Something finally seems to be happening in the opposition PP party as a result of the various corruption sagas around the country. One senior Valencian head has rolled and there may be more. Nothing, though, can rescue the reputation of the leader of the party as far as El Mundo is concerned. For them, Sr Rajoy’s long silence and inaction to date has destroyed his authority. The impression given is that they want him replaced by the Presidenta of the Madrid Community. Which means that both the paper of the Left, El País, and the paper of the Right, El Mundo, are pitching to have their respective leaders changed ahead of the next election in three years’ time. Strange place at times, Spain.
If you’re interested in the belief/myth that Galicia is the only true Celtic bit of Spain, this web page will interest you. It was kindly cited by reader, Mike the Trike. I heard recently that the only Celtic word in Gallego is cerveza, or ‘beer’. Which is the same word in Spanish, of course. So that takes us nowhere. Especially as this site suggests it isn’t Celtic at all. Unless Gaulish equals Celtic, of course. I must admit to finding it odd that (some) Gallegos claim ‘Celtic’ Galicia was unsullied by Moorish invasions and occupations when there’s a village called A Mezquita (The Mosque) on the road between Pontevedra and Ourense. But perhaps there’s a simple explanation.
In a recent blog, Charles Butler of IBEX Salad noted that Spanish companies have a tendency to form themselves into cartels. This may be because of toothless laws or an inefficient legal system. Or because no one cares. But, anyway, I was reminded of his point when reading this paragraph in Annette Meakin’s 1909 book – During the Middle Ages Pontevedra was a town of considerable maritime importance. All its activity and wealth of were connected with the sea ; its fishermen formed themselves into a guild and kept all the maritime commerce in their own hands. Pontevedra was the only port for loading and unloading vessels all along the coast; she also had a monopoly of the preparation of fish oil, conceded to them in 1238. The guild had its own ordinances, laws, and regulations, and, being an extremely powerful and wealthy body, it had control of all municipal affairs. So, a pretty long history for this sort of approach to business. Possibly seen most clearly these days in the pharmacy sphere. Explaining why you can buy almost nothing for your health needs in a supermarket.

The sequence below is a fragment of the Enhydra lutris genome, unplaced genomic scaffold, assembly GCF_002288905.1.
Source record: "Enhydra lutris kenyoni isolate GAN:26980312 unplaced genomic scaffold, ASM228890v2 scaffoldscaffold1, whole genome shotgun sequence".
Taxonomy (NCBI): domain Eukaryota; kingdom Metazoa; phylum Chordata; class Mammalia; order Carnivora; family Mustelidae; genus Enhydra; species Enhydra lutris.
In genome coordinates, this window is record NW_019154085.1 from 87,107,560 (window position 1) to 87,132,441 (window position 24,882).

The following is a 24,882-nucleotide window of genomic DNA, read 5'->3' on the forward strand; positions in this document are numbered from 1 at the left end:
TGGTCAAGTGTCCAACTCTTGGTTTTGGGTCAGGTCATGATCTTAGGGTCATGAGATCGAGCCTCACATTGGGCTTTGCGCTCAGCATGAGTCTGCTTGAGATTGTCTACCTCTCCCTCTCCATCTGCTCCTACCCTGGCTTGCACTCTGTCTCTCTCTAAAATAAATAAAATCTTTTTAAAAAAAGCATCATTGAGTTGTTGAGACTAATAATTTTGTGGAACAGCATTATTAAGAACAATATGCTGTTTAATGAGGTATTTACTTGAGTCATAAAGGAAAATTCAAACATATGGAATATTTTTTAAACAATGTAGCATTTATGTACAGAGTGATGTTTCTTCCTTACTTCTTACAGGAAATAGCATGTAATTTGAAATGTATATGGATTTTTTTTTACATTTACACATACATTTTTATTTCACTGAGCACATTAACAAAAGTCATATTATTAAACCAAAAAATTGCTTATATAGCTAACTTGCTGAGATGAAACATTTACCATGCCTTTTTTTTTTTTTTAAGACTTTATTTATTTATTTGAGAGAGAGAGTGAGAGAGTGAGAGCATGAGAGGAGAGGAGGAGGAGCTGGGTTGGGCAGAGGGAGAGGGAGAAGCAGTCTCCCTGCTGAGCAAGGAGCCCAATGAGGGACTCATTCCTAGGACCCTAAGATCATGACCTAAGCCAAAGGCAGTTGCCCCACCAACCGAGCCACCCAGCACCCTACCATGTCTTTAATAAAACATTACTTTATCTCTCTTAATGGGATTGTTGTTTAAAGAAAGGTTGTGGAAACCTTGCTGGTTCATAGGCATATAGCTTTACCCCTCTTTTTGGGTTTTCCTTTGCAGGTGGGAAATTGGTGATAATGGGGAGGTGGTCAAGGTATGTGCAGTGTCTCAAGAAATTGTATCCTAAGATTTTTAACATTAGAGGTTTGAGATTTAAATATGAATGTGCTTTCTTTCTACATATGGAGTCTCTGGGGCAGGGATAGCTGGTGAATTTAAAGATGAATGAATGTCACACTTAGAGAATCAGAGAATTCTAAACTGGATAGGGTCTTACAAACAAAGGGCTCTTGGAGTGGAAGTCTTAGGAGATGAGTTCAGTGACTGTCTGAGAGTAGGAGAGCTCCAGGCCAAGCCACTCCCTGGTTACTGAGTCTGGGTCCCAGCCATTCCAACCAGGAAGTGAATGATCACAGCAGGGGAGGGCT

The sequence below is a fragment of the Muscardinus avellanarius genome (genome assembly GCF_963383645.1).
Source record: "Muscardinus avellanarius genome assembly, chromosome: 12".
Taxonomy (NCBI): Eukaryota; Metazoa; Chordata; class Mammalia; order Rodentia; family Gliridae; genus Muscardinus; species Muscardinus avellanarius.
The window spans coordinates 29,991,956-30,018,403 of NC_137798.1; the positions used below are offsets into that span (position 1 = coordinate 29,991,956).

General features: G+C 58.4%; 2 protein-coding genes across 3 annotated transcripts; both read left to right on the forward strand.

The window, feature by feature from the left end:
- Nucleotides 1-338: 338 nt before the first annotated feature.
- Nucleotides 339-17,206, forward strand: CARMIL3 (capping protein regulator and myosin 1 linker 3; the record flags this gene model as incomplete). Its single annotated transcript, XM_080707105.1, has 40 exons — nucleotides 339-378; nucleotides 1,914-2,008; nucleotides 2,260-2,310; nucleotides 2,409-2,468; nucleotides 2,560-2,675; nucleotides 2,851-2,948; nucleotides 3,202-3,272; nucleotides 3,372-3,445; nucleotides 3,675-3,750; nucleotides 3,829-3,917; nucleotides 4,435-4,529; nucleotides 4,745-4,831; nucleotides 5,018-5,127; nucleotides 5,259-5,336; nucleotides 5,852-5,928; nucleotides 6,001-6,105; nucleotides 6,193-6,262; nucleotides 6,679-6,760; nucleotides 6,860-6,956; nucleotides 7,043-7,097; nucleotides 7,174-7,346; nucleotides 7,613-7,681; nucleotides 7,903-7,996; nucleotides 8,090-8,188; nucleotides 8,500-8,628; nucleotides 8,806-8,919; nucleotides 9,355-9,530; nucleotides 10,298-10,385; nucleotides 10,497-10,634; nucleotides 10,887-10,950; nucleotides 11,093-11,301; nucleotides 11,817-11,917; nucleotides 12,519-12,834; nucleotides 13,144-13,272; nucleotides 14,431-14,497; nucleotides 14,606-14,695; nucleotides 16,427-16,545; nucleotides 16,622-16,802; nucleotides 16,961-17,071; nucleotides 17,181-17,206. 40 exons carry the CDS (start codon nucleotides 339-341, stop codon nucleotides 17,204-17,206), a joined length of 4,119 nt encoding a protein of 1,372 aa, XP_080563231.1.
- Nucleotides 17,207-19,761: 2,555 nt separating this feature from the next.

Finally . . . If you’re planning a trip to Galicia, you might want to check on the travel plans of my old friend, Mike. This is his third visit – totalling 4 weeks or so – and he’s only ever suffered a couple of days of rain. Very much a good-weather talisman, it seems.